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I'm learning the relative layout and wrote a little test layout to simulate a login page:

<RelativeLayout xmlns:android="http://schemas.android.com/apk/res/android"
    <TextView android:id="@+id/labelUsername"
    <EditText android:id="@+id/txtUsername"
          android:hint="input username here"
    <TextView android:id="@+id/labelPassword"
    <EditText android:id="@+id/txtPassword"
          android:hint="input password here"

What I want is putting the Username Label and Textfield above the Password Label and TextField. But the result is reverted, password are above!

I think the problem is the "android:layout_below" property in labelPassword, if I set it to below labelUsername, it works, however because the textfield is much bigger than label, the both textfields are in this case overlayed. So i try to make the labelPassword below the txtUsername, but it performs strange, I don't understand.

By the way, is there any guideline when I build layout with Relative Layout?

What should I put there at first?

What should I put at last?


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why use a relative layout when this is clearly a job for tablelayout? –  Merlin Jul 4 '12 at 17:19

3 Answers 3

up vote 2 down vote accepted

I think what you are trying to achieve here is trying to get both the username and password fields vertically centered, and the password field below the username field. The error in your layout is that you only tell the username textview and edittext to center vertically, and relative layout centeres the layouts after having arranged them. So your username field is centered, while the password is left on top.

What you should do is tell the parent(RelativeLayout) to vertically center all its child elements.

For that simply remove this attribute from the "username" TextView element :


And add this attribute to your RelativeLayout element:

android:gravity="center_vertical" //tells RelativeLayout to vertically center all child elements

In this case i would recommend using a LinearLayout but you can continue using RelativeLayout for now. Hope it helps!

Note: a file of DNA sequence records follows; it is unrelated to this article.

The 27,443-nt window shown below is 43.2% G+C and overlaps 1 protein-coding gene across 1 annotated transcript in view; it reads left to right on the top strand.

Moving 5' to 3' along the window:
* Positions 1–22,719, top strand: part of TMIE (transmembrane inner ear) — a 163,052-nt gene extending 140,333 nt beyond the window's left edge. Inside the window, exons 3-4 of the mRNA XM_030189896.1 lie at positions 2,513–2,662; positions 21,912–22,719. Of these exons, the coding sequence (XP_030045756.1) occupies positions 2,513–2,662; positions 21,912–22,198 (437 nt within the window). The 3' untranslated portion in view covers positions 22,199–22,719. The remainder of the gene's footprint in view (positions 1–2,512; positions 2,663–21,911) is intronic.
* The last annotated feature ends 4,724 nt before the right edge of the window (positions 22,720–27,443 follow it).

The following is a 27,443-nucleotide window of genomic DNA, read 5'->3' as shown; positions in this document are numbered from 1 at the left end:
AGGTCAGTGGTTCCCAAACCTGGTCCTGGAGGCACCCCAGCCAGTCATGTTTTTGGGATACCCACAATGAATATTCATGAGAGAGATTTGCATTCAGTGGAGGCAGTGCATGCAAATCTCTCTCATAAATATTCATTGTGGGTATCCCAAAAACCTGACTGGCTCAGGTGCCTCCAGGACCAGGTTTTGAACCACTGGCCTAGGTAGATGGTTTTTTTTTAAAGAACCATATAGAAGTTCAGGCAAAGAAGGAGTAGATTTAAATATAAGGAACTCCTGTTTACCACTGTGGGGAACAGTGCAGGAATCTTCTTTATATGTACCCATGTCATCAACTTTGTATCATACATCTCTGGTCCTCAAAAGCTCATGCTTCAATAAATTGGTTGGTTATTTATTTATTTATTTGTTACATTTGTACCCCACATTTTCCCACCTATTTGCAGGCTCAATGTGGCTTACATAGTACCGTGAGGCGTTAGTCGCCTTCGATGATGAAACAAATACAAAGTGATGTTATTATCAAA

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To answer your concrete question, it's because android:layout_centerVertical="true" rule you are applying to labelUsername.

It seems that the relative position doesn't work well, when the elements you are refering to, are centered. And it also doesn't make sense, in this case, because you probably want the whole form centered, not only the username fields and then put the password bellow.

You can put the elements in a containing element (another relative layout, or linear layout, or table layout, etc.) and center that element. That works. Or to center all the contents, you can add android:gravity="center" to the containing layout.

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As you go through the different Layouts you will find that while Relative layout feels the most "natural" if you're used to positioning things via CSS, for example (with absolute or relative positions) the situation you're describing here calls for either Linear or Table layout. Table layout is probably your best bet for anything "form" related. Your table elements (columns) should have a layout_span attribute that details how many columns to go across (it's sort of analog to colspan in HTML).

I'm not sure what specifically is going wrong in your RelativeLayout above, and I'm sure that with adequate trial and error you could get it to do roughly what you want, but I strongly advise you to use the right tools for the job.

LinearLayout is also a terrific tool (which you should remember can be nested indefinitely). Give your Layout a weightSum and then each item can have a layout_weight (they should add up to be the sum), while their layout_width should be 0dp (it's not intuitive, but that's how it works). That's also a terrific way to make things sit where they ought to.

Lastly the answer to the correct order in RelativeLayout is that the items are Z ordered from bottom to top, so the later an item appears in the sibling order, the higher its Z order is. Otherwise, their order is irrelevant.

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